We were fortunate to have one of our writers, Beckie Supiano, in attendance yesterday to cover Rev. Jeremiah Wright’s speech/Q&A at the National Press Club. Beckie’s article is posted on the DisciplesWorld website today.

Dr. Delores Carpenter, who was also there, called it “vintage Wright.” Like him or not, you’ve got to respect him for just going there and being himself, which it sounds like he did.

I haven’t had a chance to talk with Beckie yet, but I’m interested in hearing what her impressions were. Not just of Wright, but of the kinds of questions journalists asked him. From some of the reports I’ve read, it almost seems like they’ve got their collective minds made up about Wright. But we’ll see what Beckie thinks.

The big debate in what I’ve read outside the religious press seems to be “What should Obama do?”  Salon.com compiled an article from its staff today along those lines. I usually respect Salon’s approach but most of their staff reports just struck me as off-point. The question of what Obama should do is not the right one, in my opinion. Wright is his own man. As is Obama. One’s a preacher, the other, a politician. 

The best suggestions I heard from Salon’s staff were that Obama, with all eyes on him now, needs to stop this train-wreck-in-the-making and remind people of what’s going on while we’re all uncritically following this non-crisis: war, poverty, food crisis, destruction of the earth…stuff like that.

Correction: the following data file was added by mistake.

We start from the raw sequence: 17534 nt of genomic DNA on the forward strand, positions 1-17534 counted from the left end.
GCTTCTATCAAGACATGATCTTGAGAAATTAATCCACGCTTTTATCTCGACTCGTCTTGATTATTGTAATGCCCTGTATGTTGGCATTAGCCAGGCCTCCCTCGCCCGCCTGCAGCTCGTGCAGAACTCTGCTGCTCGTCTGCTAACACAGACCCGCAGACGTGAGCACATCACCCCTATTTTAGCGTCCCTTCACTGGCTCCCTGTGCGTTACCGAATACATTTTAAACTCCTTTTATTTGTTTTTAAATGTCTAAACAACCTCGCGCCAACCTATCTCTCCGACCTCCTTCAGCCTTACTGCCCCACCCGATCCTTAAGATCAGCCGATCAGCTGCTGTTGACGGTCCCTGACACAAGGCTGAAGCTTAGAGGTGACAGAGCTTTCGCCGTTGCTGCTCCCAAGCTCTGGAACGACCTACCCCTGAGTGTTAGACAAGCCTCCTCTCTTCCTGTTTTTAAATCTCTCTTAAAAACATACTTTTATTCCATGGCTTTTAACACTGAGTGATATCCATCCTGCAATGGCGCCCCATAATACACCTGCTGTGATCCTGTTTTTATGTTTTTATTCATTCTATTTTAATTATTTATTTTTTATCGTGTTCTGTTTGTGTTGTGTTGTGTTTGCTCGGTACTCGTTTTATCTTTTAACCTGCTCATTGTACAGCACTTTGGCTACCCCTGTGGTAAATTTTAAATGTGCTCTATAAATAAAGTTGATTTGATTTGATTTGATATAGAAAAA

By the way, Beckie said only a couple of journalists stuck around for the REST of the day’s events which included a teach-in at Shiloh Baptist Church, and a worship service. The whole event, including the National Press Club breakfast, was part of a two-day symposium on the prophetic witness of the African American Church, sponsored by the Samuel DeWitt Proctor Conference.  Yeah, I know, they had deadlines to meet and stories to file. Too bad though – they might have learned that there’s more to this whole “prophetic witness” thing than they can contain inside a set of quotation marks.

Brings to mind a great line from another prophet, Bob Dylan: “I’ll know my song well, before I start singin’…”

As the rest of the song goes, “…it’s a hard rain’s gonna fall.” 

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